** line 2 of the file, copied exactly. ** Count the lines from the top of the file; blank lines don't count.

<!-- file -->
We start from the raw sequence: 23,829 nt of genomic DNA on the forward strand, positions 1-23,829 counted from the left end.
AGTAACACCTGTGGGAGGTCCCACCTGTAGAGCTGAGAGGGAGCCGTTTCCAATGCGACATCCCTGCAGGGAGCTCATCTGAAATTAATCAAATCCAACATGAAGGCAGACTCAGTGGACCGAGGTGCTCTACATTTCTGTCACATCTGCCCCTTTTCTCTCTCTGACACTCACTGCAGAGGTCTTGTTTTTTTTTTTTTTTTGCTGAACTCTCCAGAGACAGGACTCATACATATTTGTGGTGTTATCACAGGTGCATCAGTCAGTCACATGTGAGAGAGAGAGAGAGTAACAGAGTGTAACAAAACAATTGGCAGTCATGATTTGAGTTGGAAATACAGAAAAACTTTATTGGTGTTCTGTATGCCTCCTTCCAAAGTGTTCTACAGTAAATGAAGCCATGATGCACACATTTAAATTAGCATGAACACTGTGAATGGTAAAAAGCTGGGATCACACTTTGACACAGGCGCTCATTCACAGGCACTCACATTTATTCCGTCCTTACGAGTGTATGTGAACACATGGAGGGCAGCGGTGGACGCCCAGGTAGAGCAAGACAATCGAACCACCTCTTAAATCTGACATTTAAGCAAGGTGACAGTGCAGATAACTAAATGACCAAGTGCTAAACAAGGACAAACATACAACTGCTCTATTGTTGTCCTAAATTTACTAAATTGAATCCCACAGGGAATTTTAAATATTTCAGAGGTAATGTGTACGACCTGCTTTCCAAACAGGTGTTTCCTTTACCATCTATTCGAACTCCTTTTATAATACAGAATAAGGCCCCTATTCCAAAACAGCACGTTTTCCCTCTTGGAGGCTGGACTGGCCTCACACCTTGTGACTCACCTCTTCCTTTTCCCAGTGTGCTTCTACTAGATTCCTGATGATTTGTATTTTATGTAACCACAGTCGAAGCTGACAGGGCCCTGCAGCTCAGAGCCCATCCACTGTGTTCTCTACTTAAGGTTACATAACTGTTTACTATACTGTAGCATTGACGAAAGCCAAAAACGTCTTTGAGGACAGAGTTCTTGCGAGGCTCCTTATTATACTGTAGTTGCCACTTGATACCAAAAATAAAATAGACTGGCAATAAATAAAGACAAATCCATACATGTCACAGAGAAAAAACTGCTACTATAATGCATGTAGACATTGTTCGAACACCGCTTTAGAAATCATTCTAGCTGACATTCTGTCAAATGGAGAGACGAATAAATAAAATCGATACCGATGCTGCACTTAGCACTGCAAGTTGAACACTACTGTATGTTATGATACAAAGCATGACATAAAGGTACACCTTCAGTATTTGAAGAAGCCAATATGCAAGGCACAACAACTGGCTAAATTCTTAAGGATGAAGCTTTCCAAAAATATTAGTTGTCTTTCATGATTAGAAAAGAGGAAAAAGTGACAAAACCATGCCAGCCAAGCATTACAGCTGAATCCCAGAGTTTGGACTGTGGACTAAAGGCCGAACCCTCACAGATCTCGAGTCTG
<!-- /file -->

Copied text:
AGTAACACCTGTGGGAGGTCCCACCTGTAGAGCTGAGAGGGAGCCGTTTCCAATGCGACATCCCTGCAGGGAGCTCATCTGAAATTAATCAAATCCAACATGAAGGCAGACTCAGTGGACCGAGGTGCTCTACATTTCTGTCACATCTGCCCCTTTTCTCTCTCTGACACTCACTGCAGAGGTCTTGTTTTTTTTTTTTTTTTGCTGAACTCTCCAGAGACAGGACTCATACATATTTGTGGTGTTATCACAGGTGCATCAGTCAGTCACATGTGAGAGAGAGAGAGAGTAACAGAGTGTAACAAAACAATTGGCAGTCATGATTTGAGTTGGAAATACAGAAAAACTTTATTGGTGTTCTGTATGCCTCCTTCCAAAGTGTTCTACAGTAAATGAAGCCATGATGCACACATTTAAATTAGCATGAACACTGTGAATGGTAAAAAGCTGGGATCACACTTTGACACAGGCGCTCATTCACAGGCACTCACATTTATTCCGTCCTTACGAGTGTATGTGAACACATGGAGGGCAGCGGTGGACGCCCAGGTAGAGCAAGACAATCGAACCACCTCTTAAATCTGACATTTAAGCAAGGTGACAGTGCAGATAACTAAATGACCAAGTGCTAAACAAGGACAAACATACAACTGCTCTATTGTTGTCCTAAATTTACTAAATTGAATCCCACAGGGAATTTTAAATATTTCAGAGGTAATGTGTACGACCTGCTTTCCAAACAGGTGTTTCCTTTACCATCTATTCGAACTCCTTTTATAATACAGAATAAGGCCCCTATTCCAAAACAGCACGTTTTCCCTCTTGGAGGCTGGACTGGCCTCACACCTTGTGACTCACCTCTTCCTTTTCCCAGTGTGCTTCTACTAGATTCCTGATGATTTGTATTTTATGTAACCACAGTCGAAGCTGACAGGGCCCTGCAGCTCAGAGCCCATCCACTGTGTTCTCTACTTAAGGTTACATAACTGTTTACTATACTGTAGCATTGACGAAAGCCAAAAACGTCTTTGAGGACAGAGTTCTTGCGAGGCTCCTTATTATACTGTAGTTGCCACTTGATACCAAAAATAAAATAGACTGGCAATAAATAAAGACAAATCCATACATGTCACAGAGAAAAAACTGCTACTATAATGCATGTAGACATTGTTCGAACACCGCTTTAGAAATCATTCTAGCTGACATTCTGTCAAATGGAGAGACGAATAAATAAAATCGATACCGATGCTGCACTTAGCACTGCAAGTTGAACACTACTGTATGTTATGATACAAAGCATGACATAAAGGTACACCTTCAGTATTTGAAGAAGCCAATATGCAAGGCACAACAACTGGCTAAATTCTTAAGGATGAAGCTTTCCAAAAATATTAGTTGTCTTTCATGATTAGAAAAGAGGAAAAAGTGACAAAACCATGCCAGCCAAGCATTACAGCTGAATCCCAGAGTTTGGACTGTGGACTAAAGGCCGAACCCTCACAGATCTCGAGTCTG